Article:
IndyCar: Two red flags for rain postpone first Toronto race start (UPDATED)

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TORONTO, 5:10 p.m. ET – We have confirmation from INDYCAR that the race, if it resumes, will be 65 laps or 90 minutes, whichever comes first.

5:00 p.m. ET – Guess what. We have another red flag. No determination on when this one will get back going, as yet.

4:55 p.m. ET – Since the last update, we’ve had a pace car spin and Will Power spin with contact into the Turn 11 barrier. Thus far, we have not completed any scored laps or time yet.

Power told NBCSN’s Marty Snider, “I just whipped it around, I had no chance. My bad. I don’t know, obviously at the front it’s a lot easier to see. Starting 18th you can’t see a thing. I don’t know. We’ll get out, it’ll take about an hour to fix it. That’s the worst spot on the track to have it. To not even start the race is a bad deal man. You sit there and think that’s a big chunk of points right there. Was not ready for that.”

4:25 p.m. ET – Visibility concerns for drivers has prompted a change from a standing start to a single-file rolling start. The race is expected to go green on the second time by.

4:05 p.m. ET: The first of the Honda Indy Toronto races is now on a temporary delay, as a red flag has been issued just before the start for race one.

What had been a steady drizzle in the hour leading up to the race has intensified; additionally, visibility issues have been reported by drivers around the 1.755-mile circuit.

“As you saw we tried to get the race underway, and see if the rain could ease off. The race technically hasn’t started yet, so teams can go to their box. They can do whatever they want to their cars. Hopefully the weather will ease up,” said IndyCar president of competition and operations Derrick Walker to NBCSN. “There was a lot of feedback from the teams the visibility was pretty bad.”

“It’s just the spray,” Jimmy Vasser, team co-owner of KVSH Racing told NBCSN’s Kevin Lee. “It could be interesting going into Turn 3. With the rain, it changes every situation.”

“The spray’s massive; behind me it’s awful so I can understand this call,” said KVSH’s Sebastien Bourdais, who scored the Verizon P1 award for the race.

“You get a little more anxious; steady rain is easier than rain, sun and rain, sun,” Penske Racing president Tim Cindric told NBCSN as well.

You can watch it live on NBCSN and NBC Sports Live Extra; stay tuned for MotorSportsTalk for further updates. The race will be a two-hour time limit, or 85 laps, whichever comes first. Teams are in the pits for changes.

F1 2017 driver review: Sebastian Vettel

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Sebastian Vettel

Team: Scuderia Ferrari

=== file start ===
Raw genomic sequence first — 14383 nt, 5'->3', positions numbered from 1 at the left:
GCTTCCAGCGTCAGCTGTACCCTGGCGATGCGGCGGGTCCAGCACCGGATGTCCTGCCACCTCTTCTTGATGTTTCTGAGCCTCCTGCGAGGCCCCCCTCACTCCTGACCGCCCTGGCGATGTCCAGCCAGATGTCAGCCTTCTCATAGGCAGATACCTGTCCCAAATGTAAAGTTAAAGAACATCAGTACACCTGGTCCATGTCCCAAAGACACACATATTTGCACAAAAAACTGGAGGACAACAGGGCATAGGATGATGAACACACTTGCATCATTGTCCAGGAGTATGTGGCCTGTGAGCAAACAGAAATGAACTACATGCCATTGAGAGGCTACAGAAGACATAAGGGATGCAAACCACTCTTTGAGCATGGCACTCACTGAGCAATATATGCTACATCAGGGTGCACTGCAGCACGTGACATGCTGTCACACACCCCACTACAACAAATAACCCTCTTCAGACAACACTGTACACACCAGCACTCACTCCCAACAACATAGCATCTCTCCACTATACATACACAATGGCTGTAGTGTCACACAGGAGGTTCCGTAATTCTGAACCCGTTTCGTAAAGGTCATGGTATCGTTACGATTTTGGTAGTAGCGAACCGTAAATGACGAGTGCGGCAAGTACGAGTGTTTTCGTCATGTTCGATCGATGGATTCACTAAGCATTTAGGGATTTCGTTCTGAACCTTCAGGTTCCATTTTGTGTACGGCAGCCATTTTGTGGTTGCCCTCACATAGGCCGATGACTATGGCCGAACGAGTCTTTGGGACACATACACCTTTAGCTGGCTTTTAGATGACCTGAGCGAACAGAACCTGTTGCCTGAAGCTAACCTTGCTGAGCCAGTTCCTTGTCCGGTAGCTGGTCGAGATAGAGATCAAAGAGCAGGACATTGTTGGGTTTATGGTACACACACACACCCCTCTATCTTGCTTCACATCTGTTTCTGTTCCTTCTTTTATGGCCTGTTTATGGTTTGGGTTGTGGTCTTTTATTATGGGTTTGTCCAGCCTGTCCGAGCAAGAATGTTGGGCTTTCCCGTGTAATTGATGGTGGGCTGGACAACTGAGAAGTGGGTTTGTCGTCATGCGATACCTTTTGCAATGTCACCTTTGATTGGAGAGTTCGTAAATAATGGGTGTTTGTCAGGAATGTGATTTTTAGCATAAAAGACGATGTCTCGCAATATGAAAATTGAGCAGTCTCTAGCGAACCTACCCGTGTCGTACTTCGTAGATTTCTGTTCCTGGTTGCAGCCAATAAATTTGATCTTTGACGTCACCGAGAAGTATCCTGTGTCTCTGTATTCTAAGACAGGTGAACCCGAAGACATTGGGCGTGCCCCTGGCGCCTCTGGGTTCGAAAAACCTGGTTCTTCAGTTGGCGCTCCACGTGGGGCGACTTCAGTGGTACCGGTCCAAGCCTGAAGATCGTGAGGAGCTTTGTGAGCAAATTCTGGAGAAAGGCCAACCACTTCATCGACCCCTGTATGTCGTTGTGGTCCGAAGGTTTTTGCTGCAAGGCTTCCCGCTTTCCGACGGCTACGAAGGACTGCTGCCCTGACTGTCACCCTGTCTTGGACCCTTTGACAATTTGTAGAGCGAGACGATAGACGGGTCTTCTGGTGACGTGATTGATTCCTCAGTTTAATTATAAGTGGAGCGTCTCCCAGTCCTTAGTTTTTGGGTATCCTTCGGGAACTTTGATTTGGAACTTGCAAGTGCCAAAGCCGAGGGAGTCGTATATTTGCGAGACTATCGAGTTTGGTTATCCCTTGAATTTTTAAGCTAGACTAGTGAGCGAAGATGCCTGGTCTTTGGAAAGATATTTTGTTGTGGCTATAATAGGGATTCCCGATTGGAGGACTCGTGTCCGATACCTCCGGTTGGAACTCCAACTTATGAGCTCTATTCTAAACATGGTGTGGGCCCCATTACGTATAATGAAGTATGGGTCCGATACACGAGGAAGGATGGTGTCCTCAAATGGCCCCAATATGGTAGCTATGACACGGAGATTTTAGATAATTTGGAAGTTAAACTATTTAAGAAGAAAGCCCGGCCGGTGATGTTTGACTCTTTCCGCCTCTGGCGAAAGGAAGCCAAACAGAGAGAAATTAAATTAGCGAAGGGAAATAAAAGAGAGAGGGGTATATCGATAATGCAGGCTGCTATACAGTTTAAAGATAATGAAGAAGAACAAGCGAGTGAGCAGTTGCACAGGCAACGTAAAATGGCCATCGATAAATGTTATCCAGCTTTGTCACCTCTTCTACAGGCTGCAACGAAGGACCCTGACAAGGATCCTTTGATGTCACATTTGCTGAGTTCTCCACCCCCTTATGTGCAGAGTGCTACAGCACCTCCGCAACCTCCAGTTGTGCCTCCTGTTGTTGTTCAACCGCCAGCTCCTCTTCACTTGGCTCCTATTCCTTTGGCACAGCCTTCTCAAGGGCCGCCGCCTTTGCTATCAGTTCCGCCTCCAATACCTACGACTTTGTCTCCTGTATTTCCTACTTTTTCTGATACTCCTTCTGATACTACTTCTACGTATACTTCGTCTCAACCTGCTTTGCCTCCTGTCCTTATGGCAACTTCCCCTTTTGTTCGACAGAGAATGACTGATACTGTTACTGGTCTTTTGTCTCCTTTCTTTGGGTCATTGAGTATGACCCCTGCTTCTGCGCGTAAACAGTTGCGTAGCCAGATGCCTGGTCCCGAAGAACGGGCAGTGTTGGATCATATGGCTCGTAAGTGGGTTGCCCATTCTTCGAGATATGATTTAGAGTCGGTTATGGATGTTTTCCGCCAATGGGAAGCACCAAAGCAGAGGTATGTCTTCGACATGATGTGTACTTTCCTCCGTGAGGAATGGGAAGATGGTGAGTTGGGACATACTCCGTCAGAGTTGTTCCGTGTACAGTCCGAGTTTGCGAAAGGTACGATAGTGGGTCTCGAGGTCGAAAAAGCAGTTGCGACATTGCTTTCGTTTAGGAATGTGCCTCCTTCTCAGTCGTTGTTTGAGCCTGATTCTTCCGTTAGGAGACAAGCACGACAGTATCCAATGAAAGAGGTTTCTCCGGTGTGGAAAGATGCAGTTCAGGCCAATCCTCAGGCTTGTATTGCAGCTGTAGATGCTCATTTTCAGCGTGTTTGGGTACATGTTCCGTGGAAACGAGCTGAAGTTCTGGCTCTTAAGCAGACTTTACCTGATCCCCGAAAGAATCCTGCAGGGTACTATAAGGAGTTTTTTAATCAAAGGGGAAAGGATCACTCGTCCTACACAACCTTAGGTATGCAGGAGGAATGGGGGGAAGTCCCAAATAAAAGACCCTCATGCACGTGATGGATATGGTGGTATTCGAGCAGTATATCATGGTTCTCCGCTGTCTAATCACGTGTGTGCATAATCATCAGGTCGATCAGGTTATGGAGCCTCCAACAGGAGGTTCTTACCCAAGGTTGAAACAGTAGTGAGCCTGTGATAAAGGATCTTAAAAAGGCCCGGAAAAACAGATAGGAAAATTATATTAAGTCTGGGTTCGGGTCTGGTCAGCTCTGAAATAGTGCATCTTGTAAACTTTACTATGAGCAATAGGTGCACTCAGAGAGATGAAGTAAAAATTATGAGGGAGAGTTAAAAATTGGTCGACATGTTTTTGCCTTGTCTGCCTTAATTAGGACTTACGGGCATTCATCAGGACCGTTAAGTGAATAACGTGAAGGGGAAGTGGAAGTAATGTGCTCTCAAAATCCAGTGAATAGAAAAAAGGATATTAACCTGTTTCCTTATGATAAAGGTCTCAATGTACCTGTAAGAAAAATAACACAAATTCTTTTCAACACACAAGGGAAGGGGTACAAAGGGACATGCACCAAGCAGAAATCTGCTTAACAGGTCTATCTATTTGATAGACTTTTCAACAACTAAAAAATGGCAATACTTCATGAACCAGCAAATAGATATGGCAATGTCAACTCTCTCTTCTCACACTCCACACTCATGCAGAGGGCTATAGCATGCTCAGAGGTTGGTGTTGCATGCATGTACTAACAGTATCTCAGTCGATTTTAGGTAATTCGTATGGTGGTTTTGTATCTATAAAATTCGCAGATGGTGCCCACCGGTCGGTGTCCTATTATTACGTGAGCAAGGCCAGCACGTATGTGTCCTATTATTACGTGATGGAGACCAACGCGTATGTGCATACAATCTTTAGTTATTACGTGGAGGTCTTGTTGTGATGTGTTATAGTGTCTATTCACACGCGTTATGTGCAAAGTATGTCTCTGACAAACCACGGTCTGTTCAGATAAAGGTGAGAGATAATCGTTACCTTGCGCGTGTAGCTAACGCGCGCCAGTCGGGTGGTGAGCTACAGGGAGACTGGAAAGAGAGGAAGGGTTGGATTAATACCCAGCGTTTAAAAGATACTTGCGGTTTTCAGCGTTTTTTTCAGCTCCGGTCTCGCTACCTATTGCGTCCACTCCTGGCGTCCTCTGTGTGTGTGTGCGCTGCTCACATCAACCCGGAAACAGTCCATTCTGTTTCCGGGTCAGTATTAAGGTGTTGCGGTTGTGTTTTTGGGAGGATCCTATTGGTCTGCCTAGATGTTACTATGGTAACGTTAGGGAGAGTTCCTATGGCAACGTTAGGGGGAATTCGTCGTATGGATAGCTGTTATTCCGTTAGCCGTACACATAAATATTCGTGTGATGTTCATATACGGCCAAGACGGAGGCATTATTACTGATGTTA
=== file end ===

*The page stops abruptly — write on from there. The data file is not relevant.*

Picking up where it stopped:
Car No.: 5
Races: 20
Wins: 5
Podiums (excluding wins): 8
Pole Positions: 4
Fastest Laps: 5
Points: 317
Laps Led: 286
Championship Position: 2nd

2017 was supposed to be the year Sebastian Vettel finally fulfilled his ambition of emulating Michael Schumacher by returning Ferrari to its championship-winning heyday.

Instead, it ended in disappointment and frustration – once again.

Ferrari arguably made a greater step across the change in technical regulations for 2017 than any other team, living up to its pre-season tag as favorite by winning the opening round in Australia in fashion.

Vettel and Ferrari led their respective championships following the Monaco Grand Prix as the German ended a 16-year win drought for the Prancing Horse in the principality, and even heading into the summer break, a shot at both championships was looking good.

However, cracks had started to appear. Vettel’s remarkable antics behind the safety car in Baku sparked controversy after driving into Hamilton, suggesting the tension of the title fight was beginning to take its toll on the German.

The final run of flyaways was where things really fell apart for Vettel, though. Singapore looked to be a slam-dunk win, only for a start-line crash also involving teammate Kimi Raikkonen and Max Verstappen to put 25 free points in Hamilton’s pocket.

Reliability woes then struck in Malaysia and Japan – two more races Vettel could realistically have won – to make it game over in the title race, with Hamilton wrapping things up in Mexico.

Vettel only finished the year 46 points back from Hamilton, proving the impact the three bad races in Asia had. Realistically, this was a title race that should have gone down to the wire in Abu Dhabi. Instead, Vettel remains a four-time champion, level with Hamilton, who had just one to his name back in 2013 when his rival secured his fourth.

Ferrari’s internal issues will come under the microscope over the off-season, and Vettel himself knows there is plenty to work on. Staying cool under pressure and not letting things boil over as in Baku is the most obvious area for improvement.

But there is reason for hope. If Ferrari can keep up with Mercedes and repeat its impressive step into 2017 through the upcoming off-season, we may well be treated to another Vettel/Hamilton scrap at the front of the field, perhaps settling once and for all who is the greatest driver of the post-Schumacher era.

Season High: A crucial win in Hungary despite battling with a broken steering column.

Season Low: Letting tensions flare in Baku and hitting Hamilton behind the safety car.